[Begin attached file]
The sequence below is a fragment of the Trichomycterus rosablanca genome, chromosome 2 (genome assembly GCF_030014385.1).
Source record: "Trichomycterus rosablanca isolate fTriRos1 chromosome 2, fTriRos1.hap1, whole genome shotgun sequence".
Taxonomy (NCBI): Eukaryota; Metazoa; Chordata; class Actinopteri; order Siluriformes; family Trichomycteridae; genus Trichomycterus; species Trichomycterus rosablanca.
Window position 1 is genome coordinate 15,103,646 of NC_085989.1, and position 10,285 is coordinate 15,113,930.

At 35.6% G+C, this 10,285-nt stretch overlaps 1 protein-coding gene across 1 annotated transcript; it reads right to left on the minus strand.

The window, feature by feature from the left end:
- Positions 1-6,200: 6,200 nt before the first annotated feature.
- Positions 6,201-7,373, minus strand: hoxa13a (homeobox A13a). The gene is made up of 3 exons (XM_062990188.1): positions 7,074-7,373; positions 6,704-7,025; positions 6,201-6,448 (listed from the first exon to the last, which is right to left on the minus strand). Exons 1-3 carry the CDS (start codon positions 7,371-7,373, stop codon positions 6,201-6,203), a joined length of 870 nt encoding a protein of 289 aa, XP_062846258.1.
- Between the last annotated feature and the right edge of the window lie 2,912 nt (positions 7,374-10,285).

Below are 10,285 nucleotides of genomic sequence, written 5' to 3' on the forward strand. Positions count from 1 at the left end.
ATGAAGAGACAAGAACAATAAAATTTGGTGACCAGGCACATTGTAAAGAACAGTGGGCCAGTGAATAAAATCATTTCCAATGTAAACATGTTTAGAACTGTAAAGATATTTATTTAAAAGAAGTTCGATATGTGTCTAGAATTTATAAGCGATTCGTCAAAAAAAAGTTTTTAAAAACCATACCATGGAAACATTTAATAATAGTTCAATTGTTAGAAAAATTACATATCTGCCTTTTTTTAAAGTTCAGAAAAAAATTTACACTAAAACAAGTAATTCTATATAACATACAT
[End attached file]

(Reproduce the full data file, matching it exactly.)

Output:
The sequence below is a fragment of the Trichomycterus rosablanca genome, chromosome 2 (genome assembly GCF_030014385.1).
Source record: "Trichomycterus rosablanca isolate fTriRos1 chromosome 2, fTriRos1.hap1, whole genome shotgun sequence".
Taxonomy (NCBI): Eukaryota; Metazoa; Chordata; class Actinopteri; order Siluriformes; family Trichomycteridae; genus Trichomycterus; species Trichomycterus rosablanca.
Window position 1 is genome coordinate 15,103,646 of NC_085989.1, and position 10,285 is coordinate 15,113,930.

At 35.6% G+C, this 10,285-nt stretch overlaps 1 protein-coding gene across 1 annotated transcript; it reads right to left on the minus strand.

The window, feature by feature from the left end:
- Positions 1-6,200: 6,200 nt before the first annotated feature.
- Positions 6,201-7,373, minus strand: hoxa13a (homeobox A13a). The gene is made up of 3 exons (XM_062990188.1): positions 7,074-7,373; positions 6,704-7,025; positions 6,201-6,448 (listed from the first exon to the last, which is right to left on the minus strand). Exons 1-3 carry the CDS (start codon positions 7,371-7,373, stop codon positions 6,201-6,203), a joined length of 870 nt encoding a protein of 289 aa, XP_062846258.1.
- Between the last annotated feature and the right edge of the window lie 2,912 nt (positions 7,374-10,285).

Below are 10,285 nucleotides of genomic sequence, written 5' to 3' on the forward strand. Positions count from 1 at the left end.
ATGAAGAGACAAGAACAATAAAATTTGGTGACCAGGCACATTGTAAAGAACAGTGGGCCAGTGAATAAAATCATTTCCAATGTAAACATGTTTAGAACTGTAAAGATATTTATTTAAAAGAAGTTCGATATGTGTCTAGAATTTATAAGCGATTCGTCAAAAAAAAGTTTTTAAAAACCATACCATGGAAACATTTAATAATAGTTCAATTGTTAGAAAAATTACATATCTGCCTTTTTTTAAAGTTCAGAAAAAAATTTACACTAAAACAAGTAATTCTATATAACATACAT